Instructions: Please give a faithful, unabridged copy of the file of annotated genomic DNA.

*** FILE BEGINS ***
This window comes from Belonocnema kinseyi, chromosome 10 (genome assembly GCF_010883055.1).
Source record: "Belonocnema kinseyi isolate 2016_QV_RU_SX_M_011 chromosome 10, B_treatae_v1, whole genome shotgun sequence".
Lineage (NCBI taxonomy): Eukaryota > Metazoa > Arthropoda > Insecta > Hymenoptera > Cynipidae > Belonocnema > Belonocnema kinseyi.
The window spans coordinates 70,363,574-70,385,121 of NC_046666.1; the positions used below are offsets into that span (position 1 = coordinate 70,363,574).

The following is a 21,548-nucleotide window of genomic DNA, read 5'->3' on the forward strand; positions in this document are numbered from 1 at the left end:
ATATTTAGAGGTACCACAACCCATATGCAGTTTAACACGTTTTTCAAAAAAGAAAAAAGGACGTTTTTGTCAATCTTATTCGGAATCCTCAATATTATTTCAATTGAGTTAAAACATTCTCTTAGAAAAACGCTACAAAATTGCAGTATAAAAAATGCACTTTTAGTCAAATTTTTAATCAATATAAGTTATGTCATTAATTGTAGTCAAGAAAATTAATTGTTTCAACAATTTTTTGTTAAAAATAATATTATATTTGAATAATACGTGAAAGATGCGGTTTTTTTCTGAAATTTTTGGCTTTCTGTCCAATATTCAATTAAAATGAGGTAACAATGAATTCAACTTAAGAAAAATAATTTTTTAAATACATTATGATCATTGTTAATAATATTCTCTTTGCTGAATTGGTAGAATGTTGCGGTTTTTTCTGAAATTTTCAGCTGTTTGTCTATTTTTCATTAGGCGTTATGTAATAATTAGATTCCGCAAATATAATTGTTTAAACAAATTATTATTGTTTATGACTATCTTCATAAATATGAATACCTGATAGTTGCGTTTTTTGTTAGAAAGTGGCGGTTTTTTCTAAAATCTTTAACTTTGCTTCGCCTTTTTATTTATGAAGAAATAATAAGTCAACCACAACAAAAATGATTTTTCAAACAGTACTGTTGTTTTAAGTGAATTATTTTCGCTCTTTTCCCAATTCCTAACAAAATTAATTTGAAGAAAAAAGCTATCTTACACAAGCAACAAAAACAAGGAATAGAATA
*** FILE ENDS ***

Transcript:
This window comes from Belonocnema kinseyi, chromosome 10 (genome assembly GCF_010883055.1).
Source record: "Belonocnema kinseyi isolate 2016_QV_RU_SX_M_011 chromosome 10, B_treatae_v1, whole genome shotgun sequence".
Lineage (NCBI taxonomy): Eukaryota > Metazoa > Arthropoda > Insecta > Hymenoptera > Cynipidae > Belonocnema > Belonocnema kinseyi.
The window spans coordinates 70,363,574-70,385,121 of NC_046666.1; the positions used below are offsets into that span (position 1 = coordinate 70,363,574).

The following is a 21,548-nucleotide window of genomic DNA, read 5'->3' on the forward strand; positions in this document are numbered from 1 at the left end:
ATATTTAGAGGTACCACAACCCATATGCAGTTTAACACGTTTTTCAAAAAAGAAAAAAGGACGTTTTTGTCAATCTTATTCGGAATCCTCAATATTATTTCAATTGAGTTAAAACATTCTCTTAGAAAAACGCTACAAAATTGCAGTATAAAAAATGCACTTTTAGTCAAATTTTTAATCAATATAAGTTATGTCATTAATTGTAGTCAAGAAAATTAATTGTTTCAACAATTTTTTGTTAAAAATAATATTATATTTGAATAATACGTGAAAGATGCGGTTTTTTTCTGAAATTTTTGGCTTTCTGTCCAATATTCAATTAAAATGAGGTAACAATGAATTCAACTTAAGAAAAATAATTTTTTAAATACATTATGATCATTGTTAATAATATTCTCTTTGCTGAATTGGTAGAATGTTGCGGTTTTTTCTGAAATTTTCAGCTGTTTGTCTATTTTTCATTAGGCGTTATGTAATAATTAGATTCCGCAAATATAATTGTTTAAACAAATTATTATTGTTTATGACTATCTTCATAAATATGAATACCTGATAGTTGCGTTTTTTGTTAGAAAGTGGCGGTTTTTTCTAAAATCTTTAACTTTGCTTCGCCTTTTTATTTATGAAGAAATAATAAGTCAACCACAACAAAAATGATTTTTCAAACAGTACTGTTGTTTTAAGTGAATTATTTTCGCTCTTTTCCCAATTCCTAACAAAATTAATTTGAAGAAAAAAGCTATCTTACACAAGCAACAAAAACAAGGAATAGAATA